There’s nothing like two days of nonstop stage-hopping in 95-degree heat to satiate the need for a good live show. Once again, the big money masterminds behind the Coachella Valley Music and Arts Festival spent their weekend pulling out all the stops and putting together what quite easily may have been the event’s most successful showing to date. Boasting shows from the nearly unbookable – Massive Attack, Daft Punk and Madonna – to the industry’s up-and-comers – Clap Your Hands Say Yeah, Bloc Party and the Like – Coachella met – and exceeded – most expectations, leaving attendees bruised, burnt, battered and begging for more.

Howling at the Moon
By Marissa Stockham

Truth be told, I stumbled onto Wolfmother’s set mistaking them for another band. In hindsight, the Coachella gods must have led me there, as my misstep brought me face to face with one of the most electric performances of the day. Just to set the mood, the Aussie trio started up their set with a howl that would have put Iggy Pop in his place. The performance did not let up from there. With a mix of thundering drums, sizzling guitar solos and choppy breakdowns surprisingly reminiscent of Led Zeppelin, the show was definitely worth the busted eardrums.

Born to Rock
By Fergal Madigan

While many have, quite rightly, been waxing lyrical about the jaw-dropping shows of the weekend by the likes of Massive Attack and Daft Punk, I would like to put forward one of my personal highlights of the festival. It is always a joy to come across a previously unknown act that rips your head off and deposits it somewhere between the beer garden and the port-o-loos in a state of ethereal bliss. For me, Lyrics Born fit that bill. Performing early Saturday in the small Gobi Tent, the Bay Area MC and his band played perfect party funk in the blistering heat. If any group acted as a soundtrack for the mood of the weekend, Lyrics Born was it.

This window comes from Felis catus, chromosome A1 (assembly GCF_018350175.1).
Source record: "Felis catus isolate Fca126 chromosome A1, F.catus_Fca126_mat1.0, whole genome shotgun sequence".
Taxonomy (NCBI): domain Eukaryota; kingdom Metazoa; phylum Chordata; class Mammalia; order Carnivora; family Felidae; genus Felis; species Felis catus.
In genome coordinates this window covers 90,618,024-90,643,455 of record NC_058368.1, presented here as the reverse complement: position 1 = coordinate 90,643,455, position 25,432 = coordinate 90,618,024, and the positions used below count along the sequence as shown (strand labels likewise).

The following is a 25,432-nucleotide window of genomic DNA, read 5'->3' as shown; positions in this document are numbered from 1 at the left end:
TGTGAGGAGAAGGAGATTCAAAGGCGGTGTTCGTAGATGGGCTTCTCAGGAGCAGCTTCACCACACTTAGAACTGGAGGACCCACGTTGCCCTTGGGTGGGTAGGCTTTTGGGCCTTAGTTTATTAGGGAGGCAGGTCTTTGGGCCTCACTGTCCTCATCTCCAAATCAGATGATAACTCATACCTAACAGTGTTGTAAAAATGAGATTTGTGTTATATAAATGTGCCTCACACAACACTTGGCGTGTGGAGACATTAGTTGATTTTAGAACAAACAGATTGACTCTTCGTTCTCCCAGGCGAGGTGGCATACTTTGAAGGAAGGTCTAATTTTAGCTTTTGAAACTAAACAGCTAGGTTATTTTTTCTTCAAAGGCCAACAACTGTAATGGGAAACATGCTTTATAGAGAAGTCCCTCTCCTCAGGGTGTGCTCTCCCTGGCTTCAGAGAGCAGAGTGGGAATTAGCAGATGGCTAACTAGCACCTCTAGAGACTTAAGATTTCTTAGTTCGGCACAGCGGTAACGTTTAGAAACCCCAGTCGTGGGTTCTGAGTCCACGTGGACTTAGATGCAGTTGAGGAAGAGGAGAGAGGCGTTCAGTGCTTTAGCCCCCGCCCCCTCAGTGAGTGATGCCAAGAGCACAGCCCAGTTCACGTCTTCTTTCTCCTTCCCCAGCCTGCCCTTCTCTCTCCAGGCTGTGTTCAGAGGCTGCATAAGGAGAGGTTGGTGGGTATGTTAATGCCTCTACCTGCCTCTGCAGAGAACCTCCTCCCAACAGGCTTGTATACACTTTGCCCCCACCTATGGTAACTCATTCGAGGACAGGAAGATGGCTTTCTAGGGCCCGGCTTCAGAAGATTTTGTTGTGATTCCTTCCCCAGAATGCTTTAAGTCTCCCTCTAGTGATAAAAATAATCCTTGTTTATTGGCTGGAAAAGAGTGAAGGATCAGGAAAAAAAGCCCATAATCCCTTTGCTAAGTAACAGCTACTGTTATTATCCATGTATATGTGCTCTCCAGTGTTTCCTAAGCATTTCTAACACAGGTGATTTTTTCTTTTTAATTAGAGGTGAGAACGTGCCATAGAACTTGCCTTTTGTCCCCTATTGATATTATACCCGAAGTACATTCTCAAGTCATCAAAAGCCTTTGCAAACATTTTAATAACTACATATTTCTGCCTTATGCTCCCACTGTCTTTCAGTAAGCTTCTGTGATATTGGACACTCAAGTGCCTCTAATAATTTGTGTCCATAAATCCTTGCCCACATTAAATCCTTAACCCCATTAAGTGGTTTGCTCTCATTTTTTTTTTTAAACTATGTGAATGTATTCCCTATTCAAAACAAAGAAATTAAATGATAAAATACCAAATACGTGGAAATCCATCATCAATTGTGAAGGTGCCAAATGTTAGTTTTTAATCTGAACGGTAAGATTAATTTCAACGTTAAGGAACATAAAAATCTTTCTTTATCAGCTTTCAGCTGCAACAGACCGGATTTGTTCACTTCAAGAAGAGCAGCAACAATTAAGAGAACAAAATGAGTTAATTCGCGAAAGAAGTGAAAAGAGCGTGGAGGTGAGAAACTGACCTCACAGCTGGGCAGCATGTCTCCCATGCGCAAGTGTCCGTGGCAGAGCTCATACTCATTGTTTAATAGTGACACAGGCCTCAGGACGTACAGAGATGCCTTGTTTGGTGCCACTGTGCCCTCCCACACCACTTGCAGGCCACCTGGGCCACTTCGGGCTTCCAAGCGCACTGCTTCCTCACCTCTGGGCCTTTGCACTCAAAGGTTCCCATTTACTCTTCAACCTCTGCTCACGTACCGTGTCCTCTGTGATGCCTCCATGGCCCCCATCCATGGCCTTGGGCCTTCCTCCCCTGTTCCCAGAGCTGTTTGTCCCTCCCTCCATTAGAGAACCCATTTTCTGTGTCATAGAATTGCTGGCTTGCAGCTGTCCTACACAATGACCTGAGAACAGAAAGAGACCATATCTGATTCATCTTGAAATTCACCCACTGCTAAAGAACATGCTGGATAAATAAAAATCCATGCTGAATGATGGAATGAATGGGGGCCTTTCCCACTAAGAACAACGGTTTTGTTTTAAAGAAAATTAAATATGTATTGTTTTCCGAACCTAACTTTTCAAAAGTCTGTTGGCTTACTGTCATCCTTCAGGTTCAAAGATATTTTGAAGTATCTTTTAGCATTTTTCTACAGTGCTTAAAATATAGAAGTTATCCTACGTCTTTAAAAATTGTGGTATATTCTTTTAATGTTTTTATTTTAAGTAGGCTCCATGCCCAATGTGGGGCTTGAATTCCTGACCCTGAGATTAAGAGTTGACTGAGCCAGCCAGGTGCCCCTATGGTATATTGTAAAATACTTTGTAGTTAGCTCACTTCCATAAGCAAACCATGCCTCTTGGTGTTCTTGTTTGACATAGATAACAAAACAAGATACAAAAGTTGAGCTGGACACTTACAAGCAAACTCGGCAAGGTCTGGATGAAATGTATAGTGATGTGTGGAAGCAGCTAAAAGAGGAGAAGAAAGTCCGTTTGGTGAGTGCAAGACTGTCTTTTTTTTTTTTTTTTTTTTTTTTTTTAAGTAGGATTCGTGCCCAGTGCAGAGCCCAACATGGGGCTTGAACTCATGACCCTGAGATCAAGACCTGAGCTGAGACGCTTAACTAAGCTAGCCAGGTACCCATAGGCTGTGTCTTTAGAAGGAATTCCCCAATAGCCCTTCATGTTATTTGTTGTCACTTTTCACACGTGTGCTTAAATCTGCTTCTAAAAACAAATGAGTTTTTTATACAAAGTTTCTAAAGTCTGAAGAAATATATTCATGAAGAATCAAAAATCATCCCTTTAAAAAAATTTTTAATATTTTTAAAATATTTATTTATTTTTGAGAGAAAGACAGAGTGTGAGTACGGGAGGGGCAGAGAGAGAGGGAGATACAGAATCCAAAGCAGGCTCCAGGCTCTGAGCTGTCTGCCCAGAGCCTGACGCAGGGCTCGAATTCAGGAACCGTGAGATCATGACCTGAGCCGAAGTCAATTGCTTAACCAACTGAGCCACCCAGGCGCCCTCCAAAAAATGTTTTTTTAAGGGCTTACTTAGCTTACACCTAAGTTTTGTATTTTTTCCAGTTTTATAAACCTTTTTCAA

Clap Your Hands!
By Fergal Madigan

Coachella has a tradition of throwing up at least one of the big new bands on the festival circuit. Festivals can make or break a new band, especially in the fiercely competitive United Kingdom, and so a slot at Coachella often acts as a trial run for new bands. Last year, the Arcade Fire emerged from relative obscurity to international acclaim after a memorable performance on Coachella’s Outdoor Theatre. This year, based on the crowd alone, that legacy might just be passed down to Clap Your Hands Say Yeah. Handed a dream timeslot – 5 p.m. in the large Mojave tent – with little else on going on elsewhere, Clap Your Hands saw one of the biggest crowds of Saturday afternoon, packing the tent to capacity.